We went to the park so we could walk on the rubber track. My right knee is giving me pain lately, and I thought the rubber track would be kind to it. We had no idea we would happen upon a memorial service, where we would dance to help celebrate a great Black leader who had died.
I heard some beautiful drumming and felt excitement in my body. “God, that sounds good,” I said to Ming.
We walked partway around the track, and Ming asked me, “Is that music live?”
“Yeah!” I said. “I wanna go over there and dance! Will you dance with me?”
“Sure,” he said.
He took my picture on the track.
Then we headed toward the drumming.
The drumming was so good. We danced, and I clapped. It was at an outdoor pavilion. It was wrapping up just a few minutes after we arrived.
A Black woman dressed in all white thanked everyone for coming. Another woman motioned for me and Ming to come closer. There were only about 20 people there, and everyone was Black except for me, Ming, and one other person.
Someone was waving to Ming, and I noticed my midwife was there. She looked happy to see Ming and me. Doesn’t this sound like a dream?
It was a memorial service. There was a table up front, and an altar was on the table, with a big photo in the middle, white flowers in vases, white lace tablecloth, abalone shell with smoldering sage and a cigar.
A jar of honey, a bottle of dark alcohol, and a bottle of Latin American toilet water were there too. A generous shot of the alcohol was poured into a shot glass.
And there were many white candles and glasses of water. It looked like a simplified version of the altar when I got my limpia in November.
The lady who had passed away had been a leader in the community–her name was Colette IyaLe Olamide. She moved to Bermuda almost three years ago. Before that in Las Vegas she’d been involved in a local monthly Goddess meeting, and she was connected to poetry and rites of passage for Black girls. It sounded empowering and spiritual, but also very gendered.
Some people read poems, and several women spoke about how important Colette had been in their lives. Every poem and testimony was moving, interesting, and important. Colette had welcomed them, fed them, hugged them, gave them advice, reassured them. She had held baby naming ceremonies and led retreats.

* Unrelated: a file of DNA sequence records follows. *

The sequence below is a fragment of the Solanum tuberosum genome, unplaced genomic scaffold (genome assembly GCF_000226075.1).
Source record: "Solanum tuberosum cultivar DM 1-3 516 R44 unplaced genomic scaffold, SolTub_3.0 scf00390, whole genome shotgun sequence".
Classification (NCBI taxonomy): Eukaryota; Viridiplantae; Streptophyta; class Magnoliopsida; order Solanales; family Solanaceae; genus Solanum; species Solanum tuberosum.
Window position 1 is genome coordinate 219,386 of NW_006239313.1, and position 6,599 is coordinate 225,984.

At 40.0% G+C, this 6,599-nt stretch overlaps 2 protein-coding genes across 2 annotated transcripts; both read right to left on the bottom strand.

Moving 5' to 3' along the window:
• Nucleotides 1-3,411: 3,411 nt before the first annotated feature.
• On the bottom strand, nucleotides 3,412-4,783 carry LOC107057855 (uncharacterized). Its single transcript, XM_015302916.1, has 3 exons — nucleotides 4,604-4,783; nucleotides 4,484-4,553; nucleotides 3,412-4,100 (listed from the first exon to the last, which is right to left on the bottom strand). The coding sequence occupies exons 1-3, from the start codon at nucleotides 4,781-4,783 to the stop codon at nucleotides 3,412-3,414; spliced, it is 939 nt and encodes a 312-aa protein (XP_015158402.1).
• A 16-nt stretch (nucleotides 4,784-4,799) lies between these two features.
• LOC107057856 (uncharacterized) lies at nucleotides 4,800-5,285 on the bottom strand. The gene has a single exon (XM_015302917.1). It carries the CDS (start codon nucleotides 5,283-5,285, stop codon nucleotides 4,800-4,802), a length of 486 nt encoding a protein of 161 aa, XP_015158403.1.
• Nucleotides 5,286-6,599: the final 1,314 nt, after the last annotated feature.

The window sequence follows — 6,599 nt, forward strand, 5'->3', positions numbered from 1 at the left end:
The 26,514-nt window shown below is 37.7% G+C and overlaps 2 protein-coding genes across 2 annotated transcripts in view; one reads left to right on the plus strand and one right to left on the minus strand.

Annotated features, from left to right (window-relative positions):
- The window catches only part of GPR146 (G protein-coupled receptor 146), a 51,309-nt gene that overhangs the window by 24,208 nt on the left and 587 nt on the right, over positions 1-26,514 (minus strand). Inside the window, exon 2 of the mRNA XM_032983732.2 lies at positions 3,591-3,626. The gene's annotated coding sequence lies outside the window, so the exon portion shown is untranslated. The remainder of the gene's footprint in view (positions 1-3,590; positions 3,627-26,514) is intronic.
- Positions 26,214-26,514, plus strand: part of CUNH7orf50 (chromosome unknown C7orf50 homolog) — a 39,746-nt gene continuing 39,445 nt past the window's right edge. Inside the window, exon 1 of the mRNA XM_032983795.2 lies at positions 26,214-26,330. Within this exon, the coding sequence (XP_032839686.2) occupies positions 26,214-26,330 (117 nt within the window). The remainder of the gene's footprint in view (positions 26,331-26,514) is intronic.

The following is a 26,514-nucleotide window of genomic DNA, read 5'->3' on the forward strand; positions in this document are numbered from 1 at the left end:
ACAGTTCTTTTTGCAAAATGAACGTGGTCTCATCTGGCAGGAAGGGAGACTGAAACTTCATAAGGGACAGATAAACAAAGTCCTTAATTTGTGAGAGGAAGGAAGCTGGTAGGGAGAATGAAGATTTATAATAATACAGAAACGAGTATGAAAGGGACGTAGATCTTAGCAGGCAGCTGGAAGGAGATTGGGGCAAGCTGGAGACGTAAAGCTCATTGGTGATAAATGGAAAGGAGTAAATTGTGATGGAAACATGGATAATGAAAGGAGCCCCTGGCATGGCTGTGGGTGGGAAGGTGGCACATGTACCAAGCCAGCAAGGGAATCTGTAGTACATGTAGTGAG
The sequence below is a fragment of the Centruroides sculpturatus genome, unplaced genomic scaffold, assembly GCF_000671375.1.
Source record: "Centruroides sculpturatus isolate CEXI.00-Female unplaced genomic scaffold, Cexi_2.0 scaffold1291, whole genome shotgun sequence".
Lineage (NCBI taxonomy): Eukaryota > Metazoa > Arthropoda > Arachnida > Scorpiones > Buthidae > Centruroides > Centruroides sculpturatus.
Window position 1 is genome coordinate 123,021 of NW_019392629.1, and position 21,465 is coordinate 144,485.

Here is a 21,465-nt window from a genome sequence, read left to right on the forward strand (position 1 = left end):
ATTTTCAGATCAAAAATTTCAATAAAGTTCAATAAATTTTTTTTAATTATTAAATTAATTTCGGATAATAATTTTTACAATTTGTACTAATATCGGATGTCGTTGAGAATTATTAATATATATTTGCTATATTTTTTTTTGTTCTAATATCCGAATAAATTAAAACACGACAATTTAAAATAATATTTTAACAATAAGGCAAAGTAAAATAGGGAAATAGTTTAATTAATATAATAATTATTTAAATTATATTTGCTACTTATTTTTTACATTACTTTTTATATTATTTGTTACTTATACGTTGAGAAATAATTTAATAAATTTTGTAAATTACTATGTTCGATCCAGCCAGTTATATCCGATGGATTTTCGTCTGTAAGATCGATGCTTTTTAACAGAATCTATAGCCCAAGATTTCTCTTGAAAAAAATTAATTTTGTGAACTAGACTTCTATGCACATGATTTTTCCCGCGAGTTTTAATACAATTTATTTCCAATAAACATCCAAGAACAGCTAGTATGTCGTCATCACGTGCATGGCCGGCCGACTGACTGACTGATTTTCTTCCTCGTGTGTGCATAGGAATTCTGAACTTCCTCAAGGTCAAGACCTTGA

I noticed Ming was quietly sniffling. He was crying–we had not known Colette, but Ming told me afterward that he felt like he did know her, and I did too.
The whole memorial service was one of the most beautiful I’ve ever been to. Everyone who spoke seemed to speak from the heart, motivated by love and wanting to honor the leader who was now an ancestor.
Ancestors were mentioned often, and there was a time in the ceremony where we were supposed to speak the names of our ancestors we wanted to invoke. I whispered the name of my mom and her mom and her mom.
There was a part where someone was listing who we wanted to honor. “Ancestors over the water who we don’t know. Ancestors over the water who we do know. Ancestors here who we know. Ancestors here who we don’t know.” I liked that part a lot.
The whole ceremony was nourishing. At the end, a lady came to me and asked me to write my name on a little pink piece of paper. The pen didn’t work well. I thought it was for a prayer, or someone would burn the names for a special purpose. But it was for a raffle. My midwife had donated prizes.
Ming and I were not sure when to go. I wanted more drumming to dance to. The lady dressed all in white dumped on an agave the special water from the altar. I danced, and my midwife left. I’d wanted to say hello, but she left early. Other people left with her, like they wanted to speak a moment with her away from the group.
Walking away, Ming and I said, “Wow! What did you think of that!” to one another. We talked about our favorite parts. I said, “I had no idea I would be doing that today.”
Before we walked away, I said thank you to the drummers. One acknowledged me and said thank you back to me.
It was more meaningful than a church service and reminded me how we’re all connected. One of the speakers mentioned we’re being handed a baton of responsibility from the elders as they pass.
It reminded me of how my ancestors worked hard to survive and hand their gifts to me, so I have a responsibility to use them. I imagine the gifts as skills: the capacity to feel, brilliance, groundedness, connection to the divine. Honesty, deep understanding of truth, ability to see through bullshit, aliveness, intense life-energy. These gifts would look like magical fireflies or glowing, golden bees.
Then we went to the east side of town for pupusas to go. I wrote down “dos pupusas de loroco, masa de arroz” for Ming so he could order mine.
It was an unexpected afternoon into evening. I felt lucky spirit had guided us to that service by the sound of the drums. I want to take drumming lessons.